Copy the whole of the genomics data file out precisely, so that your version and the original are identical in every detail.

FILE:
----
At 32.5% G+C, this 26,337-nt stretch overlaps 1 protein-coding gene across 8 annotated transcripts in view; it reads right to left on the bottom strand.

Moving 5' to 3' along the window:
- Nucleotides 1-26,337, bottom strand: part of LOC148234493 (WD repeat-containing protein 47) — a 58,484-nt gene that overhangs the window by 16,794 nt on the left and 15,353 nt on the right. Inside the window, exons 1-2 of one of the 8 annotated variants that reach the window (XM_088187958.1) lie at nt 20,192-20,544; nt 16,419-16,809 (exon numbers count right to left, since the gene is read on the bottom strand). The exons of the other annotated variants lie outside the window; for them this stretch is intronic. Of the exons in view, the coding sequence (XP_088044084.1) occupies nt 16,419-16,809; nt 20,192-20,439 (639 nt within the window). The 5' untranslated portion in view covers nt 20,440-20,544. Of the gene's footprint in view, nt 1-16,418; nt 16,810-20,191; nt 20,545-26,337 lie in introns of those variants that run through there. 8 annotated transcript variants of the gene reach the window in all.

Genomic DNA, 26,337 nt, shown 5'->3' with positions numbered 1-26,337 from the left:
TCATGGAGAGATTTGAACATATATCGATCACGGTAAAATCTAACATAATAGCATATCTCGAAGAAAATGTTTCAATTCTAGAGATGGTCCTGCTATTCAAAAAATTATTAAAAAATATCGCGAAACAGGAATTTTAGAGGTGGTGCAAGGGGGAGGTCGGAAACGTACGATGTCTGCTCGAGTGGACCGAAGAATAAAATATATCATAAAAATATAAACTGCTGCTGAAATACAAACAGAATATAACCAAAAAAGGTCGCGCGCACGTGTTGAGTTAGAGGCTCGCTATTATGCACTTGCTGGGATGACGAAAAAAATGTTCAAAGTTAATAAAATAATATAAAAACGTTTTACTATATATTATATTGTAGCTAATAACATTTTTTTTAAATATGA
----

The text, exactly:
At 32.5% G+C, this 26,337-nt stretch overlaps 1 protein-coding gene across 8 annotated transcripts in view; it reads right to left on the bottom strand.

Moving 5' to 3' along the window:
- Nucleotides 1-26,337, bottom strand: part of LOC148234493 (WD repeat-containing protein 47) — a 58,484-nt gene that overhangs the window by 16,794 nt on the left and 15,353 nt on the right. Inside the window, exons 1-2 of one of the 8 annotated variants that reach the window (XM_088187958.1) lie at nt 20,192-20,544; nt 16,419-16,809 (exon numbers count right to left, since the gene is read on the bottom strand). The exons of the other annotated variants lie outside the window; for them this stretch is intronic. Of the exons in view, the coding sequence (XP_088044084.1) occupies nt 16,419-16,809; nt 20,192-20,439 (639 nt within the window). The 5' untranslated portion in view covers nt 20,440-20,544. Of the gene's footprint in view, nt 1-16,418; nt 16,810-20,191; nt 20,545-26,337 lie in introns of those variants that run through there. 8 annotated transcript variants of the gene reach the window in all.

Genomic DNA, 26,337 nt, shown 5'->3' with positions numbered 1-26,337 from the left:
TCATGGAGAGATTTGAACATATATCGATCACGGTAAAATCTAACATAATAGCATATCTCGAAGAAAATGTTTCAATTCTAGAGATGGTCCTGCTATTCAAAAAATTATTAAAAAATATCGCGAAACAGGAATTTTAGAGGTGGTGCAAGGGGGAGGTCGGAAACGTACGATGTCTGCTCGAGTGGACCGAAGAATAAAATATATCATAAAAATATAAACTGCTGCTGAAATACAAACAGAATATAACCAAAAAAGGTCGCGCGCACGTGTTGAGTTAGAGGCTCGCTATTATGCACTTGCTGGGATGACGAAAAAAATGTTCAAAGTTAATAAAATAATATAAAAACGTTTTACTATATATTATATTGTAGCTAATAACATTTTTTTTAAATATGA